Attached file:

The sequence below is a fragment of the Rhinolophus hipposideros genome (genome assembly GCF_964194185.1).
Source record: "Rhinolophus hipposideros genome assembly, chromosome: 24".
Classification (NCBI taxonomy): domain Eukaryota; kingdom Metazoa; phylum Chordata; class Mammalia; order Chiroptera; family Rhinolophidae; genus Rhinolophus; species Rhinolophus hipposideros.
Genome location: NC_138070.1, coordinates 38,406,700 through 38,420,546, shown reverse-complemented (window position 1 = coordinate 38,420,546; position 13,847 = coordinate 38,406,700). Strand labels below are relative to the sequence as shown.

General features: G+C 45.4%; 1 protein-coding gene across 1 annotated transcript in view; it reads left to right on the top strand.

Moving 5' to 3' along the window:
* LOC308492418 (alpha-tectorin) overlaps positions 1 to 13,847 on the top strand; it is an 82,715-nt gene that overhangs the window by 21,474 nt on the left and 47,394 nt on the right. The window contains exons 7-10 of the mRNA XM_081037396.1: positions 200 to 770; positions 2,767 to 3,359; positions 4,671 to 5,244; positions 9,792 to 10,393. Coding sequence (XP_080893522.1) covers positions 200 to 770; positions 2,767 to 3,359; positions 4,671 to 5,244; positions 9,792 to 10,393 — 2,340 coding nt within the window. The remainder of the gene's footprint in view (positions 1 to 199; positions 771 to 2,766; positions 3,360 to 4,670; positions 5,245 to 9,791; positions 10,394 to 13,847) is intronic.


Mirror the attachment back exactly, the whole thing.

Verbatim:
The sequence below is a fragment of the Rhinolophus hipposideros genome (genome assembly GCF_964194185.1).
Source record: "Rhinolophus hipposideros genome assembly, chromosome: 24".
Classification (NCBI taxonomy): domain Eukaryota; kingdom Metazoa; phylum Chordata; class Mammalia; order Chiroptera; family Rhinolophidae; genus Rhinolophus; species Rhinolophus hipposideros.
Genome location: NC_138070.1, coordinates 38,406,700 through 38,420,546, shown reverse-complemented (window position 1 = coordinate 38,420,546; position 13,847 = coordinate 38,406,700). Strand labels below are relative to the sequence as shown.

General features: G+C 45.4%; 1 protein-coding gene across 1 annotated transcript in view; it reads left to right on the top strand.

Moving 5' to 3' along the window:
* LOC308492418 (alpha-tectorin) overlaps positions 1 to 13,847 on the top strand; it is an 82,715-nt gene that overhangs the window by 21,474 nt on the left and 47,394 nt on the right. The window contains exons 7-10 of the mRNA XM_081037396.1: positions 200 to 770; positions 2,767 to 3,359; positions 4,671 to 5,244; positions 9,792 to 10,393. Coding sequence (XP_080893522.1) covers positions 200 to 770; positions 2,767 to 3,359; positions 4,671 to 5,244; positions 9,792 to 10,393 — 2,340 coding nt within the window. The remainder of the gene's footprint in view (positions 1 to 199; positions 771 to 2,766; positions 3,360 to 4,670; positions 5,245 to 9,791; positions 10,394 to 13,847) is intronic.